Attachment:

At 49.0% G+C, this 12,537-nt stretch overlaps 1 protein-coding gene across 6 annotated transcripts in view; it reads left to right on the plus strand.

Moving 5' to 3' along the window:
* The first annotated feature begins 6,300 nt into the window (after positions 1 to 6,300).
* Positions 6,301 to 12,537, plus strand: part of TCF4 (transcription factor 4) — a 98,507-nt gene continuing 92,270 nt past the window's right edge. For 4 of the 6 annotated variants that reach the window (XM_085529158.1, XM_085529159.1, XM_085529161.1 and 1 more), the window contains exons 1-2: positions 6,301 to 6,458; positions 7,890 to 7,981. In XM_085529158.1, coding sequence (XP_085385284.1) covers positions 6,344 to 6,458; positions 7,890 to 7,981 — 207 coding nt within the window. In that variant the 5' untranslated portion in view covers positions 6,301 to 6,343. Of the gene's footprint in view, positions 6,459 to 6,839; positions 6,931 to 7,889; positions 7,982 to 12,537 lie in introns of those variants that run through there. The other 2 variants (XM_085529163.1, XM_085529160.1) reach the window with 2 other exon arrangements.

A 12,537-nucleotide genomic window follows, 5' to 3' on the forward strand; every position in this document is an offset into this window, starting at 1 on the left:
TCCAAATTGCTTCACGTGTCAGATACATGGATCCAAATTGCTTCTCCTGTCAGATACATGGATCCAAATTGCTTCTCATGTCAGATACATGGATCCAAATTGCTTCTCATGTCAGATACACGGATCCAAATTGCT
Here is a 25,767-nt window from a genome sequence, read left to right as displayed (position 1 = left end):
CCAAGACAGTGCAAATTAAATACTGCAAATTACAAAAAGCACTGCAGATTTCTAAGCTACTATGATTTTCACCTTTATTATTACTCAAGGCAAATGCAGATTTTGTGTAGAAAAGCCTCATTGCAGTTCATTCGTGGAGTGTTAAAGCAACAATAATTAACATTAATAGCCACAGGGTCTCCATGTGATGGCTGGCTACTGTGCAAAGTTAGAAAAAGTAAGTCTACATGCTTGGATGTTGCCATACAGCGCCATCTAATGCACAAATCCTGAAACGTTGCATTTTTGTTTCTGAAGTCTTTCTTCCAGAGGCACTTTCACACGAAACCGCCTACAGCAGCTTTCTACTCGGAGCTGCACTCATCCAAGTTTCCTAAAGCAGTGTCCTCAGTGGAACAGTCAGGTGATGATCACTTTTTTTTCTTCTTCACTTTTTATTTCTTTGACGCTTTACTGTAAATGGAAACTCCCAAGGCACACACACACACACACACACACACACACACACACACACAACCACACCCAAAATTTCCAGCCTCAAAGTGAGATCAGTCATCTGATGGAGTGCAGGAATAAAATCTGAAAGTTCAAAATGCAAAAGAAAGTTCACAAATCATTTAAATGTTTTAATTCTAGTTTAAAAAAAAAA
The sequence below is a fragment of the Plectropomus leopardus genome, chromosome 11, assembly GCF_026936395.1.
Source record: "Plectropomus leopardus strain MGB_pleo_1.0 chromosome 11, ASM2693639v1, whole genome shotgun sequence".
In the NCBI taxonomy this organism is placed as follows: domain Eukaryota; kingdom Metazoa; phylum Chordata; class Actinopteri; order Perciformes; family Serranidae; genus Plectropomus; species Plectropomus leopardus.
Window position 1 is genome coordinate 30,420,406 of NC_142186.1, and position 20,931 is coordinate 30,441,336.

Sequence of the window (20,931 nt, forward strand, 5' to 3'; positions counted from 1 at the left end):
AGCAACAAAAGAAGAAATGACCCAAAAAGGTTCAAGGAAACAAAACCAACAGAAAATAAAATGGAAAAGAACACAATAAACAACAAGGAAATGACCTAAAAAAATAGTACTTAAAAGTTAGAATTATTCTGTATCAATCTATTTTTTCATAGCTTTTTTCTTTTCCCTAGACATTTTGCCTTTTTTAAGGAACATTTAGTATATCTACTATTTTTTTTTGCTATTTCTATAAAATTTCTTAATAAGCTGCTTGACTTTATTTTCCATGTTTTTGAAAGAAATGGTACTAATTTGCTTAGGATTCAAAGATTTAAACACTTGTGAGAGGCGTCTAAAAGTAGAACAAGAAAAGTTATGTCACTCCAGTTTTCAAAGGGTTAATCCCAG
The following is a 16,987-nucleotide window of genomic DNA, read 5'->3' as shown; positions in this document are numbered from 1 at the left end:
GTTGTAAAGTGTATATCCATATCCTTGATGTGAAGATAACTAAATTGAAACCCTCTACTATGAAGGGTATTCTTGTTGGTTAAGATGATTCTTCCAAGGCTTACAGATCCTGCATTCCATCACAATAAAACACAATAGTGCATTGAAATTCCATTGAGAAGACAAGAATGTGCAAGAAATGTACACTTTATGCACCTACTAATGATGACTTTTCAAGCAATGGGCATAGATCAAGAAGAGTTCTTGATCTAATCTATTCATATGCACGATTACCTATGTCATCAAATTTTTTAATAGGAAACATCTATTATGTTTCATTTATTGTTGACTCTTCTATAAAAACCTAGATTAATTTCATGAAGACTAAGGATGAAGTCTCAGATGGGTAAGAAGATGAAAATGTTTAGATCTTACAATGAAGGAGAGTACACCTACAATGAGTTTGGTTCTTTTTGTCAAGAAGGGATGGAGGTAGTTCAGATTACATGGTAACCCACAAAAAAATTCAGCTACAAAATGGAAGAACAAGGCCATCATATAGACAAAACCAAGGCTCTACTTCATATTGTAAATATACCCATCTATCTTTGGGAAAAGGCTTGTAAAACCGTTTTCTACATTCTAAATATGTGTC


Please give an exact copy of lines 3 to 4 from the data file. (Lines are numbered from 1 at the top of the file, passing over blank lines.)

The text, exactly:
* The first annotated feature begins 6,300 nt into the window (after positions 1 to 6,300).
* Positions 6,301 to 12,537, plus strand: part of TCF4 (transcription factor 4) — a 98,507-nt gene continuing 92,270 nt past the window's right edge. For 4 of the 6 annotated variants that reach the window (XM_085529158.1, XM_085529159.1, XM_085529161.1 and 1 more), the window contains exons 1-2: positions 6,301 to 6,458; positions 7,890 to 7,981. In XM_085529158.1, coding sequence (XP_085385284.1) covers positions 6,344 to 6,458; positions 7,890 to 7,981 — 207 coding nt within the window. In that variant the 5' untranslated portion in view covers positions 6,301 to 6,343. Of the gene's footprint in view, positions 6,459 to 6,839; positions 6,931 to 7,889; positions 7,982 to 12,537 lie in introns of those variants that run through there. The other 2 variants (XM_085529163.1, XM_085529160.1) reach the window with 2 other exon arrangements.